Gender Issues in Sport

I was taken by an editorial that I read in the New York Times this weekend:  The Trouble With Too Much T.  If you didn’t have the chance to see it yourself already, by all means click on the link and read this piece.

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Caster Semenya, South African Olympian

The authors, Katrina Karkazis and Rebecca Jordan-Young, give a broad overview of how current sports governing bodies determine if an athlete is ‘really’ female.  Of note, Karkazis and Jordan-Young are also the principal authors of  The American Journal of Bioethics critique of the current gender-testing policies of the IOC, IAAF and other governing  bodies.

They lead with the well-known story of Caster Semenya, the South African woman who, in 2009, was barred from international competition and was compelled to undergo testing after the Berlin World Championships (she has subsequently been reinstated, and in the 2012 London Olympics was the flag-bearer for the S. African team and earned a silver medal in the 800m).  After the uproar that ensued over the Semanya case, the previously mentioned sports governing bodies instituted new gender-testing policies and interventions to redress the ‘problem.’

The new policies, as described in the editorial, are arguably no improvement and, it seems, a step in the wrong direction.

In the editorial, the authors tell the story of four female athletes with endogenously high levels of testosterone (‘T’) who all went through a battery of tests: physical examination (including genital inspections), blood tests, MRI, and psychosexual histories.  They then underwent surgery:  gonadectomy and (inexplicably) clitoral surgery.  They were required to do this to lower their levels of T, and they all subsequently were allowed to return to competition.

The essence of the current gender policies is 1) an identification of abnormally high levels of endogenous T; 2) a ‘therapeutic proposal’ which would be offered to athletes who test ‘too high’ and which include medications and/or surgery; 3) a disqualification from elite sport for women who elect not to have their T altered with said ‘therapeutic proposal.’

We’ve discussed some aspects of this issue in a previous blog post, our review of David Epstein’s sublime book ‘The Sports Gene.’ Epstein devotes an entire chapter (‘Why Men Have Nipples’) to female athleticism, and the powerful role that testosterone can often play in elite performance.  After reading this editorial, I thought it was time to write another post and poll the readership about aspects of this issue.

I can sympathize with the need to screen for use of exogenous testosterone, the systemic abuse of which led to most of the superior performances produced by East German athletes in the 1970’s.  But I think that genetic variations which allow for production of endogenous testosterone are a part of that athlete’s makeup; the situation  is ultimately no different than the issue of the athlete’s  hair color.  Yes, that genetic endowment creating higher levels of T is an athletic blessing in a way that red hair, say, is not.  In 2014 we have the ability with our testing to distinguish exogenously administered from endogenously produced T.  If  the T is part of that woman’s genetic make up, I think the current medical and surgical attempts to supposedly redress the situation are an ethical mess.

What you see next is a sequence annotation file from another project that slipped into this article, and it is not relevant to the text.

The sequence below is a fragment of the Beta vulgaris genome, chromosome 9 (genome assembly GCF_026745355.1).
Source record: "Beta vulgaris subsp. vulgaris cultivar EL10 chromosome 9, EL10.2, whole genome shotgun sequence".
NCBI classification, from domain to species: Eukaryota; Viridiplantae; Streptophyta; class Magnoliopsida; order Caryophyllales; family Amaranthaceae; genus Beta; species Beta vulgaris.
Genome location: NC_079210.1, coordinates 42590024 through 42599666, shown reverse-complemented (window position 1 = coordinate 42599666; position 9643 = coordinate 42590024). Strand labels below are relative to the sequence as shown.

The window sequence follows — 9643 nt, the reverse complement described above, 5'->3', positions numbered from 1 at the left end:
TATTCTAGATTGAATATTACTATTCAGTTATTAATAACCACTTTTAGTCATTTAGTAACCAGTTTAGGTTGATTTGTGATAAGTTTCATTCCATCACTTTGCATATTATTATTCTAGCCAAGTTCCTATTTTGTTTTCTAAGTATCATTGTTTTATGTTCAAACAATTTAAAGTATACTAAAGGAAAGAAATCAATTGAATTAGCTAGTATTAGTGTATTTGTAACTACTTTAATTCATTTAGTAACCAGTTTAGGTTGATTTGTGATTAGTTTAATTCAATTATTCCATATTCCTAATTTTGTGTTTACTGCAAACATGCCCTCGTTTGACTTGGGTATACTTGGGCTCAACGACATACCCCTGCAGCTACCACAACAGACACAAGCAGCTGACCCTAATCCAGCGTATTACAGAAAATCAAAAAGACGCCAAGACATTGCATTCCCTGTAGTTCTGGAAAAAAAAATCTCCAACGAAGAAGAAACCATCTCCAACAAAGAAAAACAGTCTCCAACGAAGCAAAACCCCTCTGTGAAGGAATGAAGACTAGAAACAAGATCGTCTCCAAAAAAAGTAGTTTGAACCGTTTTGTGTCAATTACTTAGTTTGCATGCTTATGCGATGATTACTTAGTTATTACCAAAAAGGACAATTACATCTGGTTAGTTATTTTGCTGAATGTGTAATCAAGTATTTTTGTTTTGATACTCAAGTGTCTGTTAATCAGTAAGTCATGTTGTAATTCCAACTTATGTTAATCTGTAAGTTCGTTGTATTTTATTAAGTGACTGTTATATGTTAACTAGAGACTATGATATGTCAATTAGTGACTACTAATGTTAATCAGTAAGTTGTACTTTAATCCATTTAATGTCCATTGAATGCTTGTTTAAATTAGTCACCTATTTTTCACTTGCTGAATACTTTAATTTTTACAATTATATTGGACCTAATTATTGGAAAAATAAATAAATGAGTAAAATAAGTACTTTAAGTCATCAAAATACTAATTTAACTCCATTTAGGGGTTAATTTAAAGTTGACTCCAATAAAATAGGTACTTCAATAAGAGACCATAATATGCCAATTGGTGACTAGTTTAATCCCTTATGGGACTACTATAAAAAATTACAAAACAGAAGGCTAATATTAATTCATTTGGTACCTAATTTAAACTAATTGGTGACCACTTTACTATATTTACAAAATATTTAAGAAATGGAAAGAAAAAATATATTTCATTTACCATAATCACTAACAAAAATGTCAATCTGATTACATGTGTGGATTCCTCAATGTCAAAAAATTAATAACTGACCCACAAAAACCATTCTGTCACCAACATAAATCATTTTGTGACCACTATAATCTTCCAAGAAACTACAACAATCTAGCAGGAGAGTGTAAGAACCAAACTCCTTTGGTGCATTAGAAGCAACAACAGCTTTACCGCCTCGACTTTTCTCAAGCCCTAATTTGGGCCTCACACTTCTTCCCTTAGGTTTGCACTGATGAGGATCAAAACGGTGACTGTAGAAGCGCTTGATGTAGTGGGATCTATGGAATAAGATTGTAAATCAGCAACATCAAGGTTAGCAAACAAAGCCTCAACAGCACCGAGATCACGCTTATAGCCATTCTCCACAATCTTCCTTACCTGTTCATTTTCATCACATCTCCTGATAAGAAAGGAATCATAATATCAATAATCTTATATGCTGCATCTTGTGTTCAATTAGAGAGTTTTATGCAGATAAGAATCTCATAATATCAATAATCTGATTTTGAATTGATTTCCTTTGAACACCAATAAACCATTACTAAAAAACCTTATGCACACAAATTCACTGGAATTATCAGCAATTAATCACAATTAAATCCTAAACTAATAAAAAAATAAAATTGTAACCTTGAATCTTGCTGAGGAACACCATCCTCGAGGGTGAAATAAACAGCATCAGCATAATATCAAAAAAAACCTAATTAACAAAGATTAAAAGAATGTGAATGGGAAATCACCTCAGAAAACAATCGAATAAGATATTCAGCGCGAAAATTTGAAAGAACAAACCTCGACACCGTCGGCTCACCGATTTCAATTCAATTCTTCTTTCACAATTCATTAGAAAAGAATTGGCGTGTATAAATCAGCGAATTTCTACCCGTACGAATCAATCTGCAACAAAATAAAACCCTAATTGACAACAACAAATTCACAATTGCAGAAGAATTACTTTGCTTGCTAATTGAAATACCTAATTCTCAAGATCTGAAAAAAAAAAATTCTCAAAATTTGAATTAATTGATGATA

I think it is particularly insidious that such rules are being applied solely to female athletes.  Having women medically treat themselves to lower their T is akin to handicapping a horse in a race.   If a man has supranormal levels of endogenously produced T, might not some consideration be made for putting him on Lupron?  Let us even the field, men and women alike!

I certainly hope while the governing bodies are working through these issues (and there are plenty more wrinkles to come, with ‘genetic’ doping on the horizon) that they are consulting medial ethicists, and that there are plenty of women at the highest levels of the committees making the ultimate decisions on how to test and intervene.  How often do we see over the millenia groups of men dictating to women what must be done to and about their bodies.

If you’re looking for more on this subject, Jessie Ellison in the Daily Beast gives a very thorough overview of the new IOC policies. If you’re looking to know more about the evidentiary basis behind gender differences in athletes, CJSM publishes frequently on the issue. And please, take the poll or draft a comment below to let us know what you think about this issue.

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About sportingjim
I work at Nationwide Children's Hospital in Columbus, Ohio USA, where I am a specialist in pediatric sports medicine. My academic appointment as an Associate Professor of Pediatrics is through Ohio State University. I am a public health advocate for kids' health and safety. I am also the Emerging Media Editor for the Clinical Journal of Sport Medicine.

2 Responses to Gender Issues in Sport

  1. Shane says:

    I want to play volleyball bit am height challenged. On the basis of unfair genetic advantage I think these sporting bodies need to start requiring height reduction therapies so I can compete on a level playing field.

    Sport as ever other endeavour in life is littered with genetic advantage. It is also littered with financial advantage and socioeconomic advantage. These things are what makes sport fantastic and diverse. These policies must be reversed.

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